Returning from NBA 2K15 is MyTEAM, Visual Concepts attempt at recreating the success that is EA’s Ultimate Team card game. If you have never enjoyed these modes in the past, then this will do nothing to change your mind. I still hate how heavy the mode leans into micro-transactions (more on that later), and having to play with bad players from the get-go just isn’t fun. That said, MyTEAM does have a cool challenge mode that will task your squad with completing a specific task. These include some cool “what if” scenarios, but sadly it will take a while for players to be able to unlock these since you’ll need specific players for the more interesting challenges.
There are also two modes that use your player from MyCAREER called MyPARK and the online-only 2K Pro-Am. MyPark allows players to play and watch different street ball matches such as 3v3. Players can join squads with their friends and take on other groups. It is a nice diversion from playing regulation basketball, and a sad reminder that we haven’t had an NBA Street game in what seems like forever.
Meanwhile 2K Pro-Am allows you to play standard 5v5 games with friends or play as a walk-on in an established squad. Well, at least in theory. Any NBA 2K fan will know how fickle the servers are in the series and the game consistently failed to put me in a Pro-Am match. In fact, it regularly had me walk onto the court as if I was going to play a match only to walk around and go back into the locker room that serves as a loading screen. Your mileage may vary, but the mode was completely busted at the time of writing.
It is worth noting that the netcode for when I played actual matches online worked perfectly, it was just Pro-Am that failed to work. Practically every mode in the game, besides the story-driven MyCAREER, supports online play. So those looking for a game to sink hundreds of hours into will be happy.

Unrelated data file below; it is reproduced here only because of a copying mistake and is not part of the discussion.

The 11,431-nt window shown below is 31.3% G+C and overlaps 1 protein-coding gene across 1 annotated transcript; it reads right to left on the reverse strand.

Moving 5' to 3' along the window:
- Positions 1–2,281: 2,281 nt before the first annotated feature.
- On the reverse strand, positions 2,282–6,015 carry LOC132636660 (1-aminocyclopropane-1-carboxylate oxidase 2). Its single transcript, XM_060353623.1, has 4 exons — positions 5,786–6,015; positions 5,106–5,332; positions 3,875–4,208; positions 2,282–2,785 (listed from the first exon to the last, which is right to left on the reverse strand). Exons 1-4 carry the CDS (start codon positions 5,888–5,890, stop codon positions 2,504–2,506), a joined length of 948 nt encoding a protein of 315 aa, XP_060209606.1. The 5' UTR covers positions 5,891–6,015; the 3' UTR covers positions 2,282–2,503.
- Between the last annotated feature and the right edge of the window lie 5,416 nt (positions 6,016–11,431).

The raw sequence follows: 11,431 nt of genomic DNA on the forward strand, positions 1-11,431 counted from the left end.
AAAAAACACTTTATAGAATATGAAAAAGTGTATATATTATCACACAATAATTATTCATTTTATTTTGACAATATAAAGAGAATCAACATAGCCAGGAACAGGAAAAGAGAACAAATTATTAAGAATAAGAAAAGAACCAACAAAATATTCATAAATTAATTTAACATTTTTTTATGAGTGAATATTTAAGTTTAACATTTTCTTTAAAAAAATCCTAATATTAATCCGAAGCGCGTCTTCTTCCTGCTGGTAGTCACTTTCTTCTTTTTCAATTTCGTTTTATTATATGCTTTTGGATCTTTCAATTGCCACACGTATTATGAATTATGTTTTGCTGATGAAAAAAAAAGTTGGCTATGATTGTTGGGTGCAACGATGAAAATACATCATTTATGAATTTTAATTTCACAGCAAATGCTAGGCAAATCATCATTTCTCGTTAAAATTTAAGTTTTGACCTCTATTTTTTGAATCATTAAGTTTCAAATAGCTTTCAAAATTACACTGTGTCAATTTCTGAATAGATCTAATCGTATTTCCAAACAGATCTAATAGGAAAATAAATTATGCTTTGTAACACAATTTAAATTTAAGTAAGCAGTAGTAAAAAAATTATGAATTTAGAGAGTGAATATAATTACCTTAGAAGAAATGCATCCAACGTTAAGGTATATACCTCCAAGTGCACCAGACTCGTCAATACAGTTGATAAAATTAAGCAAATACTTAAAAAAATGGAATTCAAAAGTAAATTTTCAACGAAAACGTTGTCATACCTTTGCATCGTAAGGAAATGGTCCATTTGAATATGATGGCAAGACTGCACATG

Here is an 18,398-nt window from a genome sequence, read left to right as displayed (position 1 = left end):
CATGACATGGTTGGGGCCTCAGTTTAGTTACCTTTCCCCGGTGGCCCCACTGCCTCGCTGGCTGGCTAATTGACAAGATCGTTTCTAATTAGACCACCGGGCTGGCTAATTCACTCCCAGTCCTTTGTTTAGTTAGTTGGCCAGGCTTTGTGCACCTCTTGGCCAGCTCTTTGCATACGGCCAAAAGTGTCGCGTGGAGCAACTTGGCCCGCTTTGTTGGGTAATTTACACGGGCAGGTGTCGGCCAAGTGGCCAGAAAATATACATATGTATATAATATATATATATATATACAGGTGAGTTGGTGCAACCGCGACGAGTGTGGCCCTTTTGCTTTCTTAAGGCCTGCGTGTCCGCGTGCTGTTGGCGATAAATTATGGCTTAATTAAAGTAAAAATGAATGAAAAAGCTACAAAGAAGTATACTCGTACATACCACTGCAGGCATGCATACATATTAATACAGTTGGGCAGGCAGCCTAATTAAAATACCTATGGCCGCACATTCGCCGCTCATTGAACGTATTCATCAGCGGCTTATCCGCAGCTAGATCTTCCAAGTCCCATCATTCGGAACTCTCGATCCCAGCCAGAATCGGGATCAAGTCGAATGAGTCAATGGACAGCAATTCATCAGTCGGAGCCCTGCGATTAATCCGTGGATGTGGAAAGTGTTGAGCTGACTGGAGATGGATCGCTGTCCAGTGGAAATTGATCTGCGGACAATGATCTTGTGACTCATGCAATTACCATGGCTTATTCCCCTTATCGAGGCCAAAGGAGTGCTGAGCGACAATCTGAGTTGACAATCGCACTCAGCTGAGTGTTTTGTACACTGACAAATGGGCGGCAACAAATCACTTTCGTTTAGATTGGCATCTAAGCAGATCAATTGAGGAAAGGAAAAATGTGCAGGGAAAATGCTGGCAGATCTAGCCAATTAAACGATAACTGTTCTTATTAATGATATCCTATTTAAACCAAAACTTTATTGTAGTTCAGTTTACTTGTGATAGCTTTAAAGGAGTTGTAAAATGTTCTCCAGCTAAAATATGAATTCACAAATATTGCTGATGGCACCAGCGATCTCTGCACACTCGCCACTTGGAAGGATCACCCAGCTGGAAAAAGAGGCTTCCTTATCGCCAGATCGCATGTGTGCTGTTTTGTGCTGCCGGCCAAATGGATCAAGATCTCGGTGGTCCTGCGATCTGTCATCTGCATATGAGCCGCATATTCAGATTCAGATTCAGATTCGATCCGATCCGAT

Thankfully, there is a bright side to waiting in a locker room endlessly. While waiting players will get to listen to NBA 2K16‘s phenomenal soundtrack. Well, actually the game’s five unique soundtracks. Visual Concepts had three of the most well known DJs (including the always screaming DJ Khaled) pick out 10 tracks each for the soundtrack, while also including 10 songs from past games and music from “around the world.”
All of the soundtracks are great with rappers such as Nas, Drake, and Ace Hood lay down some great rhymes to play basketball to. If you’re not a fan of rap music, then you’ll be glad to know that there is enough variety for everyone. The wide ranging soundtrack also features Ramones, The Flaming Lips, and Living Colour. This is one of the best licensed soundtracks since Tony Hawk’s Pro Skater 3 and Wipeout XL.
Another great addition to the game is the inclusion of 12 teams from the past. These include classic teams such as ’64-’65 Boston Celtics and even recent legendary teams such as the ’12-’13 Miami Heat. As a Philadelphia 76ers fan, I was pumped to revisit better times and play as Allen Iverson again.
While there are certainly some stumbling points, NBA 2K16 is another great entry in 2K’s series. Livin’ Da Dream may feature more cutscenes than Metal Gear Solid V: The Phantom Pain, but it’s an interesting way to present a career mode. Visual Concepts is not afraid to take risks, and most of them have paid off in NBA 2K16.
Review code for NBA 2K16 provided by publisher. Reviewed on PlayStation 4. For more information on scoring, please read our Review Policy here